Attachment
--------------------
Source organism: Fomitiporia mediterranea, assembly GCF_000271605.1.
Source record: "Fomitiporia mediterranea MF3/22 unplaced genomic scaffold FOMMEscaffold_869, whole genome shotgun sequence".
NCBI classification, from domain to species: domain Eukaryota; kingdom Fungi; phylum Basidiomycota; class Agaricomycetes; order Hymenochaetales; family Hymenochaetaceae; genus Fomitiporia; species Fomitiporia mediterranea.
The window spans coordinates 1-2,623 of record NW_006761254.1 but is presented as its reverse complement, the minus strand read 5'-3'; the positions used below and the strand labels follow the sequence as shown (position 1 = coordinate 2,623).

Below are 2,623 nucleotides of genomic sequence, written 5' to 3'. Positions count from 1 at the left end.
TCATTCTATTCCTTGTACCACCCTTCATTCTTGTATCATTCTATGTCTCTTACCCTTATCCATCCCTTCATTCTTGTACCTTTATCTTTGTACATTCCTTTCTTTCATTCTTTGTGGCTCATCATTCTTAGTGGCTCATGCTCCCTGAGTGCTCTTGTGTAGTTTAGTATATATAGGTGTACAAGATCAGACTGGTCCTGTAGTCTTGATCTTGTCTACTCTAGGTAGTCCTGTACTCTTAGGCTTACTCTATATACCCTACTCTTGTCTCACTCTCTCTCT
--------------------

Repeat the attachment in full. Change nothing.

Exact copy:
Source organism: Fomitiporia mediterranea, assembly GCF_000271605.1.
Source record: "Fomitiporia mediterranea MF3/22 unplaced genomic scaffold FOMMEscaffold_869, whole genome shotgun sequence".
NCBI classification, from domain to species: domain Eukaryota; kingdom Fungi; phylum Basidiomycota; class Agaricomycetes; order Hymenochaetales; family Hymenochaetaceae; genus Fomitiporia; species Fomitiporia mediterranea.
The window spans coordinates 1-2,623 of record NW_006761254.1 but is presented as its reverse complement, the minus strand read 5'-3'; the positions used below and the strand labels follow the sequence as shown (position 1 = coordinate 2,623).

Below are 2,623 nucleotides of genomic sequence, written 5' to 3'. Positions count from 1 at the left end.
TCATTCTATTCCTTGTACCACCCTTCATTCTTGTATCATTCTATGTCTCTTACCCTTATCCATCCCTTCATTCTTGTACCTTTATCTTTGTACATTCCTTTCTTTCATTCTTTGTGGCTCATCATTCTTAGTGGCTCATGCTCCCTGAGTGCTCTTGTGTAGTTTAGTATATATAGGTGTACAAGATCAGACTGGTCCTGTAGTCTTGATCTTGTCTACTCTAGGTAGTCCTGTACTCTTAGGCTTACTCTATATACCCTACTCTTGTCTCACTCTCTCTCT